This Is Why Education Begets Education A talk with a Serena Bloom, a special teacher from HAWO American Academy
Welcome back to our “Teacher Feature Series,” where we chat with educators who work online across borders. Today, please read about Serena Bloom’s journey with 51Talk American Academy, or now known as HAWO American Academy.
Serena, please tell us all about you and your work with 51Talk/HAWO American Academy.
My name is Serena Dawn Bloom, and I’m an ESL Teacher, and I hold a BS in Human Development, and AS in Business Administration. I’m a former certified EMT, with an extensive non-degree college-level educational background in biology, human physiology, chemistry, microbiology, physics, and computer science. I’m currently working toward an MS in Education.
How did you land your role at 51Talk/HAWO American Academy, and how long have you been working with the company?
I’ve worked for 51Talk/HAWO American Academy for little over a year now. When I applied, I had been working one on one with a family of three young girls. A friend of mine who is a teacher in PPS mentioned that 51Talk was hiring and asked anyone with appropriate teaching experience if they’d be interested in applying. It sounded like an exciting opportunity, so I applied for the role. They interviewed me and hired me within the same week.
I have a teaching background, but I’ve mostly worked with adults. In university, I tutored ESL graduate level students in literature and English.
While I served in the military, I taught medically based courses to adults and led a certification course on emergency medical care in the field. For a year and a half, I was an in-home nanny for twin baby girls and a six-year-old. I focused a lot on teaching various skills to the babies, while also working with the older girl on her reading skills.
What are two things you find most rewarding about teaching for HAWO American Academy?
You have an opportunity to engage with these kids, and to learn about them as people. If you are successful in developing a relationship with them you can help shape not just their English speaking ability, but encourage their interests. Nothing makes me happier than when a kid trusts me enough to say, “Teacher Serena, I made this!” and to show me something they’ve crafted with their own hands. There’s a particular reward in that goes along with this job. I share my passions with them as much as they share them with me. I call it ‘nerding out’ together, because that’s what it is.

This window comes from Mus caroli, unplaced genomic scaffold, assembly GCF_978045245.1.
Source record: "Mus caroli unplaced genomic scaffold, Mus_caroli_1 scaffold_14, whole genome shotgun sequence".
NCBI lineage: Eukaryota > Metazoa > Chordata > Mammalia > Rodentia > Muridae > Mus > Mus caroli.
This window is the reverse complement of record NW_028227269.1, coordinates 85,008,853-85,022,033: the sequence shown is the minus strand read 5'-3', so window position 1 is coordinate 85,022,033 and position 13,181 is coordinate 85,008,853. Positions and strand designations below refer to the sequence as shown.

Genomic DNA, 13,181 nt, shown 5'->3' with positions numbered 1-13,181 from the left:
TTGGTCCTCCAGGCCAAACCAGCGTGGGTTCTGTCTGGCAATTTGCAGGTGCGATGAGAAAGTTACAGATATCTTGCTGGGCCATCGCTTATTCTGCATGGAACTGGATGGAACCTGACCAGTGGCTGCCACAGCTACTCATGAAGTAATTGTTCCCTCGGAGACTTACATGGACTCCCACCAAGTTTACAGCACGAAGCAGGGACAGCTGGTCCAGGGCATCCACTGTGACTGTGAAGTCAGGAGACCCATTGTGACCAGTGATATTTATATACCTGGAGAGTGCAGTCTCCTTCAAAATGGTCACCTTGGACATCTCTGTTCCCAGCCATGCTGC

I’ve spent a great deal of time in higher education, shifting from one interest to another collecting “credits.” Admittedly, at one point I was pursuing a medical degree and had thought that was my life’s purpose. Teaching has shown me my real path forward.
Something else I find highly rewarding is knowing that I am helping these kids and adults obtain their goals. English can be a pathway to higher education, and it can also provide for more significant job opportunities in the future. It also opens up doors that may have remained closed otherwise.
In much the same way, learning a second language can offer American students the same types of opportunities. It’s rewarding and its education at its most pure.
Education begets education. Curiosity and the willingness to seek out answers is what I find most exciting about education. I love being able to ask these kids, “Do you want to know more about this?” And to hear a resounding, “Yes, please tell me more about how the body works,” or whatever it is we are talking about that day. I love being able to share what I’ve learned over the years.
Online teaching can be a rewarding experience for teachers. Can you elaborate on an experience or share a particular story that you found surprising?